Thursday, 11 March 2021

Leave-voting farmers feel doubly betrayed

In 2016, after the second EU referendum, Farmers Weekly reported:

Hundreds of Welsh farms may still be under threat from tough EU-led environmental regulations, despite the UK’s vote to leave the European Union. The prospect of a significant expansion of Wales’s nitrate vulnerable zones (NVZs), driven by the EU Commission’s Nitrates Directive, was a reason some farmers voted to leave the EU.
But the Welsh government says it is pressing ahead with what it says is an “important action to address growing water-quality issues arising from diffuse pollution”.

As a Remainer, I could be expected to approve of both the Westminster and Cardiff governments' rolling over all the EU environmental and food safety legislation and of keeping our standards in line with those of the EU, which must be the envy of the world. If the only reason for anyone to vote for Johnson's Tories in December 2019, confirming UK's exit, was so that they could make more money from slackening standards, then I am glad they have been thwarted.

As an update from the Commission explains:

Pure, clean water is vital to human health and well-being, as well as to natural ecosystems, so safeguarding water quality is one of the cornerstones of European environmental policy. Because water sources are not restricted within national boundaries, an EUwide approach is crucial to tackling problems of pollution. The 1991 Nitrates Directive is one of the earliest pieces of EU legislation aimed at controlling pollution and improving water quality. While nitrogen is a vital nutrient that helps plants and crops to grow, high concentrations are harmful to people and nature. The agricultural use of nitrates in organic and chemical fertilisers has been a major source of water pollution in Europe.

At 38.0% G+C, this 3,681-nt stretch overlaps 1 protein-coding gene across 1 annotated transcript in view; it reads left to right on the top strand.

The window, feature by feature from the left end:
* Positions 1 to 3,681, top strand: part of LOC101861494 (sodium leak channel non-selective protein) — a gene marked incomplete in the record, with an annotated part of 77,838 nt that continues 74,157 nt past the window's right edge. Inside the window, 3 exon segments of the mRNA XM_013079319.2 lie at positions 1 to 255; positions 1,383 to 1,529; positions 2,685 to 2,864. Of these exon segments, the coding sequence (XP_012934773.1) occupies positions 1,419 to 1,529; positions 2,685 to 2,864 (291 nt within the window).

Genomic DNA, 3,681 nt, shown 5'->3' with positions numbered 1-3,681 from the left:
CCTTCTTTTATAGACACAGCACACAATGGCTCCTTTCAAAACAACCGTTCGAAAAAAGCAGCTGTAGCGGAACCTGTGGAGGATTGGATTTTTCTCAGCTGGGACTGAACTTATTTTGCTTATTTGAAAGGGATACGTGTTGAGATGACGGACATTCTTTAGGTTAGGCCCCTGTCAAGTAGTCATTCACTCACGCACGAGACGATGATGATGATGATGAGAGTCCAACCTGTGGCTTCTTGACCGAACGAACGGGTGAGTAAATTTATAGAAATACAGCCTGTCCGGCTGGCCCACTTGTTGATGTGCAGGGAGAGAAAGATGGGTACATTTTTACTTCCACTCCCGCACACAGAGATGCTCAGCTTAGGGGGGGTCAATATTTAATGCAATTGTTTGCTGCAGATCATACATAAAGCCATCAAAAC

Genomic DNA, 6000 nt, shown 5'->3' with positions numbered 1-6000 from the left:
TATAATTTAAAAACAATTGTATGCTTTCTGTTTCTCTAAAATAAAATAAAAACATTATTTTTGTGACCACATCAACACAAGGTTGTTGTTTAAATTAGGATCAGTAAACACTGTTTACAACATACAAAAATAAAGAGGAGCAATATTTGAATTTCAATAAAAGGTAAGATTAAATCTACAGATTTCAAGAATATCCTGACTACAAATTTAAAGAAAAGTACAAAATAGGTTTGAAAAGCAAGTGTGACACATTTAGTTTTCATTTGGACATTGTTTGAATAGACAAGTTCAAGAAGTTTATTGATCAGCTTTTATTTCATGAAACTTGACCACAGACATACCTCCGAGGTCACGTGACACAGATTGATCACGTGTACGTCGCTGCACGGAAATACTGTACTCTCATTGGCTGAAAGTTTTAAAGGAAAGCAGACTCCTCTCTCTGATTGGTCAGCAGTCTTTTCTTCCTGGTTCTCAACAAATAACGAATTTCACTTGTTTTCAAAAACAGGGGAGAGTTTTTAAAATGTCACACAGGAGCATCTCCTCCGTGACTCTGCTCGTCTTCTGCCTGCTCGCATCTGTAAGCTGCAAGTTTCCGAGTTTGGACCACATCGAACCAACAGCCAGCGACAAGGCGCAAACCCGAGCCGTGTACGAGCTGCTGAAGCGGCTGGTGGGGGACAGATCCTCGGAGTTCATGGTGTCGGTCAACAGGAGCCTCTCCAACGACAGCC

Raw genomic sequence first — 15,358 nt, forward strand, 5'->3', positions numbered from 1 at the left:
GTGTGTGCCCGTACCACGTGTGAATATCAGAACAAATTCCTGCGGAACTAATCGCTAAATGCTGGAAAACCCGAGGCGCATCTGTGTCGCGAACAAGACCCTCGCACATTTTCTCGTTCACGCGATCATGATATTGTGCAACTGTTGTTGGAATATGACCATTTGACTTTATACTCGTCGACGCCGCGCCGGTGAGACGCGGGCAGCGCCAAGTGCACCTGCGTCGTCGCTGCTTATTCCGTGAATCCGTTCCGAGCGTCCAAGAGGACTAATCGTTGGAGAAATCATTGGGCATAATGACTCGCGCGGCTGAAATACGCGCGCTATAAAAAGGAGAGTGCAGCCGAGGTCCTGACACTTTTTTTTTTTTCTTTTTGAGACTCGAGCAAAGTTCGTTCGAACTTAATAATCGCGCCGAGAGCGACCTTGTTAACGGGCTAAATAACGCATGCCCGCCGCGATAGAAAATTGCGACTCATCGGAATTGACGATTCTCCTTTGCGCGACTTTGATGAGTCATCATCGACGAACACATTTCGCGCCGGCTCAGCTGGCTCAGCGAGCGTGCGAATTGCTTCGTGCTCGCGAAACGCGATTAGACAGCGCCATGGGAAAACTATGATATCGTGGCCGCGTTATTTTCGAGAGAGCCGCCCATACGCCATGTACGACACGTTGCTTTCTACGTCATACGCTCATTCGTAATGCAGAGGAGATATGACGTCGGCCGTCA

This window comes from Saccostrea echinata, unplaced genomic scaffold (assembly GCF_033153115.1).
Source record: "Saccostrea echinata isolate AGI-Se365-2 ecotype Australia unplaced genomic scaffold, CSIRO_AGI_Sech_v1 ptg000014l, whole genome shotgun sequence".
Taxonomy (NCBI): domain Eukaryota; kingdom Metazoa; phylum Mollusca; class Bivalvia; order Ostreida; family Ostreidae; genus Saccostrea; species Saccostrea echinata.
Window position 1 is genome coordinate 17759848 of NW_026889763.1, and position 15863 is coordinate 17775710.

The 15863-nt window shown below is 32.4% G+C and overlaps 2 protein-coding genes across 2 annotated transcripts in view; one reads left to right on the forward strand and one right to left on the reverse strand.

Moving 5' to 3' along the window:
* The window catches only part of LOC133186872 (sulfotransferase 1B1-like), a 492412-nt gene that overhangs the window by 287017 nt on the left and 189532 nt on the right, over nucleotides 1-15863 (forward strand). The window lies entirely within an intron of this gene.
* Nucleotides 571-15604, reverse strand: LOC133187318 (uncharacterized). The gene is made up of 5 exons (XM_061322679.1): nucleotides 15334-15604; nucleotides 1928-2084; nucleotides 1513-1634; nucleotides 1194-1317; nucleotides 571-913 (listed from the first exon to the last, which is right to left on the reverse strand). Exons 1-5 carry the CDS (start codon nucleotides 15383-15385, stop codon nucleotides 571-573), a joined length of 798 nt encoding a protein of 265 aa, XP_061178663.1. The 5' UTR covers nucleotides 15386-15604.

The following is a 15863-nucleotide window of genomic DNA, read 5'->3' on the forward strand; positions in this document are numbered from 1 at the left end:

There is clearly an issue (literally) concerning run-off from farms of organic and inorganic nutrients. The Welsh government itself points to two or three incidents of river pollution per week. However, gross violations seem to be confined to two or three hot-spots, in north Wales, the south-west and the river Wye. In the latter case, intensive poultry-rearing (as opposed to the more headline-grabbing cattle farms) is implicated. Moreover, farming is not the only source of nutrient run-off. So when agriculture minister, Labour's Lesley Griffiths declared the whole of Wales a NVZ, after promising several times that she would not do so during the SARS/Cov2 emergency and abandoning consultation with the farming unions, and after the Senedd last week narrowly failed to overturn the Griffiths' diktat, I am on the farmers' side. sets out the official Welsh Lib Dem position.

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